The EatingWell Test Kitchen Answers Your Healthy Cooking Questions
Can I Substitute Pureed Vegetables or Fruit for Oil When I Bake?
Reader Question: I've read that when baking cakes and muffins, you can substitute any pureed vegetable or fruit in place of oil. We use a bread machine to bake our own bread and thought I'd try substituting the 1/2 cup of oil with 1/2 cup of applesauce. The bread rose out of control and didn't bake evenly. I know the function that salt and sugar have in baking but what is the function of the oil when baking bread? And is it something that can be substituted successfully?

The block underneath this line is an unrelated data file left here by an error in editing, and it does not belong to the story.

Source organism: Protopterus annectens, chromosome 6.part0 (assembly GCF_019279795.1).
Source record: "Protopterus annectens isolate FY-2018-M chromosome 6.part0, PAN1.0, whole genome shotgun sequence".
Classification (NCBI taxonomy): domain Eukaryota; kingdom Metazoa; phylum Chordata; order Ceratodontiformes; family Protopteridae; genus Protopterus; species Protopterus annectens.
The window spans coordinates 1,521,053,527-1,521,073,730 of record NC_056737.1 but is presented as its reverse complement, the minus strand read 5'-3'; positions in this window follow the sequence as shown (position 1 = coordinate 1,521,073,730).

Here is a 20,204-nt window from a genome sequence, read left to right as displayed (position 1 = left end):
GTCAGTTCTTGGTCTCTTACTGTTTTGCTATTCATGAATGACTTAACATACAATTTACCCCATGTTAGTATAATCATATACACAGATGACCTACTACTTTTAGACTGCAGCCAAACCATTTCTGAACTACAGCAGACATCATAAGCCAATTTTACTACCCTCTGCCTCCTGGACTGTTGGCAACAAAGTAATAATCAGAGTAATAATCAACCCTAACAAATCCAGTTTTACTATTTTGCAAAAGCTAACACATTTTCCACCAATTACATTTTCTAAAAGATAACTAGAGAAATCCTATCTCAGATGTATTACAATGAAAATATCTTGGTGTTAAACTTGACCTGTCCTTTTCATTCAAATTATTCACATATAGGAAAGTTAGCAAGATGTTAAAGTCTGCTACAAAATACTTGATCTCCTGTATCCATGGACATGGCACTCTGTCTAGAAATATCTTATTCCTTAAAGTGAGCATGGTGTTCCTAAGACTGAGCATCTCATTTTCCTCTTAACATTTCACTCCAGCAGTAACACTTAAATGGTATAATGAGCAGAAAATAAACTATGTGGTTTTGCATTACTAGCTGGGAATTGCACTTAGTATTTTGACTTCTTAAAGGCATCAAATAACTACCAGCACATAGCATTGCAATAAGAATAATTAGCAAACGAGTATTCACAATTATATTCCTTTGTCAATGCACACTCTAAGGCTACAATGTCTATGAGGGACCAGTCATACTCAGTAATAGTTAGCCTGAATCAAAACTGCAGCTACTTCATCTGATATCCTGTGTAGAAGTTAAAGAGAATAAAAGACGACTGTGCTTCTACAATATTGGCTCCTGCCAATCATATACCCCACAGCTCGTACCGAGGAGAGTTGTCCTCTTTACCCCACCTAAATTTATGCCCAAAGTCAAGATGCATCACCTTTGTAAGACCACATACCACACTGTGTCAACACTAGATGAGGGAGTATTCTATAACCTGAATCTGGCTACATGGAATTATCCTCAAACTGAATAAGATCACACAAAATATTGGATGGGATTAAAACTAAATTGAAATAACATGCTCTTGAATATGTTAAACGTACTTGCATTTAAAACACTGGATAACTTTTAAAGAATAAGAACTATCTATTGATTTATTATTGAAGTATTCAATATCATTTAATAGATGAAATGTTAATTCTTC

Answer: We've had great luck replacing some or all of the fat (oil and/or butter) in baked goods with pureed fruit or applesauce, but we have not experimented with replacing the fat in bread with fruit fat-replacer. When working with yeasted bread, there is more "chemistry" going on when the yeast combines with the sugars. When you replace a no-sugar item (butter or oil) with an ingredient that contains natural sugars (like applesauce), I would expect you to get the same results that you are reporting—over activated yeast and out-of-control rising. The good news is, yeasted bread does not need very much added fat at all. I would recommend trying to reduce fat calories elsewhere in your diet and leaving the oil in your bread. Here's a great recipe for bread made in a bread machine that uses just 2-3 teaspoons of oil: Triple-Rich Whole-Wheat Bread.